Full Unicode strings strawman

Phillips, Addison addison at lab126.com
Tue May 17 13:00:49 PDT 2011


Okay, that example was poorly chosen. However, it is the case that when a given string representation uses a particular code unit you often need to have programmatic access to it--for loops and such that iterate over the text, e.g.

It may be an accident ofhistory, but that doesn't mean that scripters don't need access to it.

Addison

Sent from my iPhone

On May 17, 2011, at 12:52 PM, "Wes Garland" <wes at page.ca<mailto:wes at page.ca>> wrote:

On 17 May 2011 15:00, Phillips, Addison <<mailto:addison at lab126.com>addison at lab126.com<mailto:addison at lab126.com>> wrote:
2. Allowing unpaired surrogates is a *requirement*. Yes, such a string is "ill-formed", but there are too many cases in which one might wish to have such "broken" strings for scripting purposes.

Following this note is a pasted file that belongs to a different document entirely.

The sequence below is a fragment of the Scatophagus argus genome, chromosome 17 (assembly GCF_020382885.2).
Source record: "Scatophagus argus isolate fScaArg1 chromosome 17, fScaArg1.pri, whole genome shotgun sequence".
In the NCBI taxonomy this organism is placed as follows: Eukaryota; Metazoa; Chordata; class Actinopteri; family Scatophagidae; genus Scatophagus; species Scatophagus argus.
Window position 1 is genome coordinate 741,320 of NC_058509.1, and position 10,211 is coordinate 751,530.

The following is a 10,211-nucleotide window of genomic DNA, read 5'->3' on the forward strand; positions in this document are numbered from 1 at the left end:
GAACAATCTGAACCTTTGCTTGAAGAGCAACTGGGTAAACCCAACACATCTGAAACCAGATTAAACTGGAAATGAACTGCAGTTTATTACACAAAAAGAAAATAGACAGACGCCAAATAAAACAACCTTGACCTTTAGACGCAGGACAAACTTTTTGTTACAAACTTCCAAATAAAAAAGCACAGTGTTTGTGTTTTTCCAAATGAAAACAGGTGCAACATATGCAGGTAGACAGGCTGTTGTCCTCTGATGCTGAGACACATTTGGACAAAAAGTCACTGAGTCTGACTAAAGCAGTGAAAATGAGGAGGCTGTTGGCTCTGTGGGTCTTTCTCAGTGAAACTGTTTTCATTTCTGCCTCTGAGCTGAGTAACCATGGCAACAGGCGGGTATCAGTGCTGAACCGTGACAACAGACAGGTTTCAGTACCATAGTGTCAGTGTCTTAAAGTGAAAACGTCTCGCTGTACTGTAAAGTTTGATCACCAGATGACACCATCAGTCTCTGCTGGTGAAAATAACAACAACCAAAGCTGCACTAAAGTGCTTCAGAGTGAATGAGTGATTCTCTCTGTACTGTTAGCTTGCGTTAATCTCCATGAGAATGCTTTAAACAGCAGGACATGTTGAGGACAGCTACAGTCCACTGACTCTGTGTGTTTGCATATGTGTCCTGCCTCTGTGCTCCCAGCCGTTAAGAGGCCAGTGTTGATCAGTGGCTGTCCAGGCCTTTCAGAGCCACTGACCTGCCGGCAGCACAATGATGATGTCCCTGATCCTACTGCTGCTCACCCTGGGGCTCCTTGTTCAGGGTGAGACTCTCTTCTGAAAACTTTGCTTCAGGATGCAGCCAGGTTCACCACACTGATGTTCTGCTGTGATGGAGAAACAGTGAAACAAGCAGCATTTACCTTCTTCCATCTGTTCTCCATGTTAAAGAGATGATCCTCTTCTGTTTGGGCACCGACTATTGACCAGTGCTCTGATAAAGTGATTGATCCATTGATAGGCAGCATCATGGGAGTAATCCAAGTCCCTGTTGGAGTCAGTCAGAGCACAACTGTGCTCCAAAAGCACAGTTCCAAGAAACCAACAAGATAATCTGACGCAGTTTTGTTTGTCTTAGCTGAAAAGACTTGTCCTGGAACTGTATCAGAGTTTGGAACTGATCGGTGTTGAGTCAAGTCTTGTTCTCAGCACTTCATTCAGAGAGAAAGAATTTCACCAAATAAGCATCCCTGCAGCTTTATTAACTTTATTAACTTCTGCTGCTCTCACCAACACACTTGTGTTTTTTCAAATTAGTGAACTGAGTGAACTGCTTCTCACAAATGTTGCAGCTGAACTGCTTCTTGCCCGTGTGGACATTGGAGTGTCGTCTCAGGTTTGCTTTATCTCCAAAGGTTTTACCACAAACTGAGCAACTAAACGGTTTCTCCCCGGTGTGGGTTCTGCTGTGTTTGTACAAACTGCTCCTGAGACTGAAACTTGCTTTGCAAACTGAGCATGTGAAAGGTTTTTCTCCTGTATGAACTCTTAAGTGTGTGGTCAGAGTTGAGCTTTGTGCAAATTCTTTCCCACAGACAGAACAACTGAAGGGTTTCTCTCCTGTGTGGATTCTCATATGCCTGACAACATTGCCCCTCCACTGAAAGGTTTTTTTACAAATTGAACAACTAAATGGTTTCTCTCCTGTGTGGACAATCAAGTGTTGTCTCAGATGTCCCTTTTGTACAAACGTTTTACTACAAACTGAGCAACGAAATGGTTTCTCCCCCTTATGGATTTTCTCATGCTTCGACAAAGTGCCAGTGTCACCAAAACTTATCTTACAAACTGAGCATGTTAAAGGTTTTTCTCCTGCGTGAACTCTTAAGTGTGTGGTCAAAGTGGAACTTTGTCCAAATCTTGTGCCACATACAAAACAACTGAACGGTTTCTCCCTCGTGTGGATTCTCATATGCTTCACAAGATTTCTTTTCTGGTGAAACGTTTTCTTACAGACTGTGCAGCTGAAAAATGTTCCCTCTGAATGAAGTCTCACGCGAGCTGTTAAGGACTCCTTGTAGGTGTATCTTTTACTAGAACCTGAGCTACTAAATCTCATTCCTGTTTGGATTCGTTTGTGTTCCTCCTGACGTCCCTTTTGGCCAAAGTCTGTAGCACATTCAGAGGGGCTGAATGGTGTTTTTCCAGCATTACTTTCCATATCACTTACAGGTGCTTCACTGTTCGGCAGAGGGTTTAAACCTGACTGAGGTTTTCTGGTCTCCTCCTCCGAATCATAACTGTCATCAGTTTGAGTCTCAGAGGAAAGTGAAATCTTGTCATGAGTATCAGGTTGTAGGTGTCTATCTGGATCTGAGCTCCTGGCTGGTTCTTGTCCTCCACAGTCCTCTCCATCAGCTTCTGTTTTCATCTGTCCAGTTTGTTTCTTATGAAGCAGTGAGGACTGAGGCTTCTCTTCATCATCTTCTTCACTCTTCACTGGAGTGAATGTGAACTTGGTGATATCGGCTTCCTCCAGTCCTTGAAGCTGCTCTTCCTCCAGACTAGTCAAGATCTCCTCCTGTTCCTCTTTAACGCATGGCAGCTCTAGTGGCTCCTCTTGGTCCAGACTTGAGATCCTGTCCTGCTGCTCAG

3. We should have escape syntax for supplementary characters (such as \U0010000). Looking up the surrogate pair for a given Unicode character is extremely inconvenient and is not self-documenting.
...
As Shawn notes, basically, there are three ways that one might wish to access strings:
...
- as code units (encoding units of text)

I don't understand why (except that it is there by an accident of history) that it is desirable to expose a particular low-level detail about one possible encoding for Unicode characters to end-user programmers.

Your point about database storage only holds if the database happens to store Unicode strings encoded in UTF-16. It could just as easily use UTF-8, UTF-7, or UTF-32. For that matter, the database input routine could filter all characters not in ISO-Latin-1 and store only the lower half of non-surrogate-pair UTF-16 code units.

Wes

--
Wesley W. Garland
Director, Product Development
PageMail, Inc.
+1 613 542 2787 x 102
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